UEFI News and Commentary

Thursday, August 01, 2013

Writing an IFR Assembler for UEFI - Part 3

This is Part 3 of Writing an IFR Assembler for UEFI.

This article discusses the IFR Assembler set up in Part 1. To set up the IFR Assembler, follow the instructions in Part 1.
To learn about the higher-level parsing process of the IFR Assembler, view Part 2.

This post will walk you through the token-parsing process of the IFR Assembler.

Understanding Token Parsing

The last article talked about the higher-level parsing system and the function that the IFR Assembler uses to parse each item. Token-parsing is the second part of the parsing system which goes through each line of code in the .pl file and parses each significant syntactic element.

A significant syntactic element is any part of the .pl file that is part of the actual code. This includes op-codes, punctuation, expressions, and many other parts of the code. Items of code that would not be considered significant syntactic element include comments and white space. The parser reads these significant syntactic elements, or tokens, on behalf of the higher-level parsing functions.

The Parsing Process

The first part of token-parsing is finding the inputs to the parser. There are three main variables that must be defined. The first two variables are SourceFileName and SourceFileLine, both of which are used to give an error's location when an error is printed. The final input of token-parsing is the variable psz. psz points to a character within the code, usually the first character in a token, and is used to find out what token is currently being pointed to.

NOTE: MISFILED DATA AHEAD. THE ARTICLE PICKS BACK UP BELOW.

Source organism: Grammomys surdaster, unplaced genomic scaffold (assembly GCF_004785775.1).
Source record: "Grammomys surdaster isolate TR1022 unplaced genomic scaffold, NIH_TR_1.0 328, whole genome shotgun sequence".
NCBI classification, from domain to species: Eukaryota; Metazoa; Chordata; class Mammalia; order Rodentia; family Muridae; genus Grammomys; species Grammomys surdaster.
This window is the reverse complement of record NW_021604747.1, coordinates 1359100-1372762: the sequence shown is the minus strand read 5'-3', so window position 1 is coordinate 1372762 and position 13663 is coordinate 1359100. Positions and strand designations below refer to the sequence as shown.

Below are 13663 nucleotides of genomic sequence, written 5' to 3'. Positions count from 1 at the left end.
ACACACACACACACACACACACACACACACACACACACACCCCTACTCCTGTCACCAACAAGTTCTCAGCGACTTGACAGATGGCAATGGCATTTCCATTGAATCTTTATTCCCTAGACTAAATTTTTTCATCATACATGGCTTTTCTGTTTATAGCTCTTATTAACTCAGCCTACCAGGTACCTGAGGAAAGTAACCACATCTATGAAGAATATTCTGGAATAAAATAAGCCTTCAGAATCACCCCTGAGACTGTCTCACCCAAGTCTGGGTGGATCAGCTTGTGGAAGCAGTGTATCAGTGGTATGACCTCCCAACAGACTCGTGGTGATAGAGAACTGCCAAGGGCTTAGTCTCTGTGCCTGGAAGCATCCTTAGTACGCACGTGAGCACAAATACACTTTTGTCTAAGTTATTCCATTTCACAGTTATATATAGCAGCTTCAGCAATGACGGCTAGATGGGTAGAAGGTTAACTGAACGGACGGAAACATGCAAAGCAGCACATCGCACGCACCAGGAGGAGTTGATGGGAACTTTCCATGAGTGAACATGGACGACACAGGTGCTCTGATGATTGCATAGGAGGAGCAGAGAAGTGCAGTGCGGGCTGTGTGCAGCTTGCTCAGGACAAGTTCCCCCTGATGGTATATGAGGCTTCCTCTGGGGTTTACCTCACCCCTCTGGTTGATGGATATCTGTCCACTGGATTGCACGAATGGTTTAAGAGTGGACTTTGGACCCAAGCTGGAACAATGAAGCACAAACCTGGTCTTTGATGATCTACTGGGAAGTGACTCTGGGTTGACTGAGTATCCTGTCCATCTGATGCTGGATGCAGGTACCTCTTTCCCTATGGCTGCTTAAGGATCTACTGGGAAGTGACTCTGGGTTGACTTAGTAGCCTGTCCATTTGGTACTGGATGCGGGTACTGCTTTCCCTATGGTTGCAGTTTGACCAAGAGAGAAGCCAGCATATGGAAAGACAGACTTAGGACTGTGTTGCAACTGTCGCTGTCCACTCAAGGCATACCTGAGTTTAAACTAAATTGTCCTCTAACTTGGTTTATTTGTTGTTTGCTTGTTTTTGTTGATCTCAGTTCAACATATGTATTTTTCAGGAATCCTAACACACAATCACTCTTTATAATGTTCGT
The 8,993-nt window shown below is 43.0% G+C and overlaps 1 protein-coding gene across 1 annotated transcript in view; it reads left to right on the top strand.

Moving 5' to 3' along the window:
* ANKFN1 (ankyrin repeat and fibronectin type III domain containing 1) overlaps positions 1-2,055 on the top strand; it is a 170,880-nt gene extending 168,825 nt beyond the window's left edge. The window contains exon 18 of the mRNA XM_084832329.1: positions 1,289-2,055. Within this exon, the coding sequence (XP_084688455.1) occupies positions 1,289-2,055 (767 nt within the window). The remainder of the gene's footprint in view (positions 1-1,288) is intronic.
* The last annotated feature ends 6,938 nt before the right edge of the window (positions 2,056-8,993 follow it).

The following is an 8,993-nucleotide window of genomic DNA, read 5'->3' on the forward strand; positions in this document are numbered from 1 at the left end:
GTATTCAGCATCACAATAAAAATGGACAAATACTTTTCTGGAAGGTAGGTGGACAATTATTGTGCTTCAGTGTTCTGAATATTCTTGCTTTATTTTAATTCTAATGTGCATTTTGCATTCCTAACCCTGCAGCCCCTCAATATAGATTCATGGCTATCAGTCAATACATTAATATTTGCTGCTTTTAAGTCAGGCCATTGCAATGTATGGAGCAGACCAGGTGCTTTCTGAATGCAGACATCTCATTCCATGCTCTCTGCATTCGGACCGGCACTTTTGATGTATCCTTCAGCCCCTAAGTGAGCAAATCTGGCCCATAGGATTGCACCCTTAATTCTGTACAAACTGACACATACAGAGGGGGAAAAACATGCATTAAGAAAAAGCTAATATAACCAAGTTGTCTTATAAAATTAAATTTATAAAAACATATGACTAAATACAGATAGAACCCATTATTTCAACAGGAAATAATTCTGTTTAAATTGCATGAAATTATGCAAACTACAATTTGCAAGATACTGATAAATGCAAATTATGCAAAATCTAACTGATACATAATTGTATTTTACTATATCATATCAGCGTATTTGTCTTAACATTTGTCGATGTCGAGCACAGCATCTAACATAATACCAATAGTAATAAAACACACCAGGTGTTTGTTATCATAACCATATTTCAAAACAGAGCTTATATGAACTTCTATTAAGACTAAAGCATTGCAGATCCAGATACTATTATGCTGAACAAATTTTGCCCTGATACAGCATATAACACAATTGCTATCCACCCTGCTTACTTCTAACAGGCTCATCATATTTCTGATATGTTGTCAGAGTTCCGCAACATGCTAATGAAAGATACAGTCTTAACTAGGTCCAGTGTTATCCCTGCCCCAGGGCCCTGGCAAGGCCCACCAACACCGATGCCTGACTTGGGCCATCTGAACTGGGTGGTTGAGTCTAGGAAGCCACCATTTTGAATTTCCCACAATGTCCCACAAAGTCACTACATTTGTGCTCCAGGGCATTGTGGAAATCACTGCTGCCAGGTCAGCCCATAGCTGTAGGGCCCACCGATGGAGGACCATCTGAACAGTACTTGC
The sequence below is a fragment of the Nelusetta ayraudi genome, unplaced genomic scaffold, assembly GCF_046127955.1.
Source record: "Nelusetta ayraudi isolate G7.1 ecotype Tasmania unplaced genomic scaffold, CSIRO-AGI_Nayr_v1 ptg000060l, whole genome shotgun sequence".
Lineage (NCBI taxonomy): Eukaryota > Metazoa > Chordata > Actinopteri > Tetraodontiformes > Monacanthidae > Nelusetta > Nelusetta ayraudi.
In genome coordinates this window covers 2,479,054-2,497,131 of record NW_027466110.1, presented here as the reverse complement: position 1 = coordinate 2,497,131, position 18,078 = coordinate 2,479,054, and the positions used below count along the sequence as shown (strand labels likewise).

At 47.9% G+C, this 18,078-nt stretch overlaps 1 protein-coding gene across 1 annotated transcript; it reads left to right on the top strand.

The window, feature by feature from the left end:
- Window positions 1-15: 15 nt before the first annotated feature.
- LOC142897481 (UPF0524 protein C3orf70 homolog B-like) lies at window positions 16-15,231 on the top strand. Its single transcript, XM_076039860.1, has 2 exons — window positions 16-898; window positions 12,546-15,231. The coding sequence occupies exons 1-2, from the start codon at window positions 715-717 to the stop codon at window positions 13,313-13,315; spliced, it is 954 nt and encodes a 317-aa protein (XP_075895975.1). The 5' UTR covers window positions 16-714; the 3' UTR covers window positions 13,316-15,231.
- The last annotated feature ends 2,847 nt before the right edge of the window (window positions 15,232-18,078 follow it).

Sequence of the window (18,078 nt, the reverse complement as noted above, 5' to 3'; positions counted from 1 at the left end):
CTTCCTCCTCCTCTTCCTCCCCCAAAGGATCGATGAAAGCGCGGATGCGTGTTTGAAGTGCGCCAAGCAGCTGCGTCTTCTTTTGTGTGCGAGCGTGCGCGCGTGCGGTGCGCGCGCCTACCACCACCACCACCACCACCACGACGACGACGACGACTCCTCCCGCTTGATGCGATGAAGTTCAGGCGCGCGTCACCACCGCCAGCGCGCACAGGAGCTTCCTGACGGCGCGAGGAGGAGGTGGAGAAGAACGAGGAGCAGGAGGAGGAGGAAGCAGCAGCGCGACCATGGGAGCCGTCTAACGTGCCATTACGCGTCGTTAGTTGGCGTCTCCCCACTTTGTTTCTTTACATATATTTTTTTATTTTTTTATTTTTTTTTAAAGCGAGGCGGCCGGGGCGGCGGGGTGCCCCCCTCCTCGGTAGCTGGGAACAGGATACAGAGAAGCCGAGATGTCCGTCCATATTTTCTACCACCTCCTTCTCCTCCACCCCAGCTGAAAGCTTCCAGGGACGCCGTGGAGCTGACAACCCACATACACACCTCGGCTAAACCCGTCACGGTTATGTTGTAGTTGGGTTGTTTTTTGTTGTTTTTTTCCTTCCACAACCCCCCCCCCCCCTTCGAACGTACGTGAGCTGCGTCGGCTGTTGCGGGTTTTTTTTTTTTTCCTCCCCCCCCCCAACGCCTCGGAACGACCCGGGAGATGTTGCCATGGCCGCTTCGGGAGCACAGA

These three inputs are used mainly in the function tokenP(), which is within the source file Parse.c. tokenP() reads what character psz is pointing to, and uses the characters to figure out which token psz is currently pointing to. After the type of token is discovered, tokenP() sets the variable t to equal that token. After t is set, psz is changed to point to the first character of the next token in the series.

Because t is a numeric value, every token has a numeric value connected to it so that t can represent that token. Each of these values is defined in the source file Token.h.

Each time that tokenP() is called, it will return a token in the form of the variable t. These tokens are passed to the high-parsing functions discussed in Part 2, which check the syntax of the code.

If the token is a GUID (T_P_UUID), an unsigned integer (T_P_UINT), an ASCII string (T_P_STRA), the value of the token is put into tu, tguid, tstrA, respectively. These variables are then returned to the higher-level parsing functions along with t. The functions InitParse() and ShutParse() help to set up and empty out these variables, namely tstrA and tstrW, before and after the parsing of a token.

tokenP() calls tokenNL() when psz reaches the end of a line of code. tokenNL() points psz to the next line of code and increments SourceFileLine.

The function backslash() allows strings to use escape sequences.
The utility function dispP() prints out a different string for each token value in Token.h. dispP() is mainly used to write out the name of the token when an error is printed.
parseguid() is used to parse GUIDs that are written in the following formats: 

{ 0x49adf016, 0x4177, 0x48ae, { 0xb2, 0x55, 0x92, 0x90, 0xa8, 0x20, 0x5c, 0x9d } }
 { 0x49adf016, 0x4177, 0x48ae, 0xb2, 0x55, 0x92, 0x90, 0xa8, 0x20, 0x5c, 0x9d }
The table below describes what each function token-specific parsing function does.
 The token-parser breaks down a series of tokens so that the higher-level parsing functions can check the syntax of the code. The next article will teach you how expressions are parsed and written.


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